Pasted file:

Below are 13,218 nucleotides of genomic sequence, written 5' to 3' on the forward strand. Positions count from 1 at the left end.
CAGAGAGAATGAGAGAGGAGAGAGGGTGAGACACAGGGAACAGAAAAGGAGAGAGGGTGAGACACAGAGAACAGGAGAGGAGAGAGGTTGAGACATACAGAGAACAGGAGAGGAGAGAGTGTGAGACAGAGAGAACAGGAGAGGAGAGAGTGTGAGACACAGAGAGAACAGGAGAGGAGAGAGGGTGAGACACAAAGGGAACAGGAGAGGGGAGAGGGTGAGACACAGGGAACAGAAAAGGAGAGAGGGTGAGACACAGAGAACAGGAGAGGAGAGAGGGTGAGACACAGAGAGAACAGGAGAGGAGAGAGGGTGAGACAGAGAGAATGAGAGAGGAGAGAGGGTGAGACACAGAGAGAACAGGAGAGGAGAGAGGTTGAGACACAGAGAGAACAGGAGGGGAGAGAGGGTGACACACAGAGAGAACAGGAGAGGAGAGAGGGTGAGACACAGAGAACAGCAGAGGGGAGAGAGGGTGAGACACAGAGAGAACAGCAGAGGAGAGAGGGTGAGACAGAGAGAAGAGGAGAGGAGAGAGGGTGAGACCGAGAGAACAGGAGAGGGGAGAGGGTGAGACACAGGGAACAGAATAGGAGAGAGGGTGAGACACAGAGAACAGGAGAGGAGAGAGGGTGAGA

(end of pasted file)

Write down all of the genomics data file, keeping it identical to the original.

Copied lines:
Below are 13,218 nucleotides of genomic sequence, written 5' to 3' on the forward strand. Positions count from 1 at the left end.
CAGAGAGAATGAGAGAGGAGAGAGGGTGAGACACAGGGAACAGAAAAGGAGAGAGGGTGAGACACAGAGAACAGGAGAGGAGAGAGGTTGAGACATACAGAGAACAGGAGAGGAGAGAGTGTGAGACAGAGAGAACAGGAGAGGAGAGAGTGTGAGACACAGAGAGAACAGGAGAGGAGAGAGGGTGAGACACAAAGGGAACAGGAGAGGGGAGAGGGTGAGACACAGGGAACAGAAAAGGAGAGAGGGTGAGACACAGAGAACAGGAGAGGAGAGAGGGTGAGACACAGAGAGAACAGGAGAGGAGAGAGGGTGAGACAGAGAGAATGAGAGAGGAGAGAGGGTGAGACACAGAGAGAACAGGAGAGGAGAGAGGTTGAGACACAGAGAGAACAGGAGGGGAGAGAGGGTGACACACAGAGAGAACAGGAGAGGAGAGAGGGTGAGACACAGAGAACAGCAGAGGGGAGAGAGGGTGAGACACAGAGAGAACAGCAGAGGAGAGAGGGTGAGACAGAGAGAAGAGGAGAGGAGAGAGGGTGAGACCGAGAGAACAGGAGAGGGGAGAGGGTGAGACACAGGGAACAGAATAGGAGAGAGGGTGAGACACAGAGAACAGGAGAGGAGAGAGGGTGAGA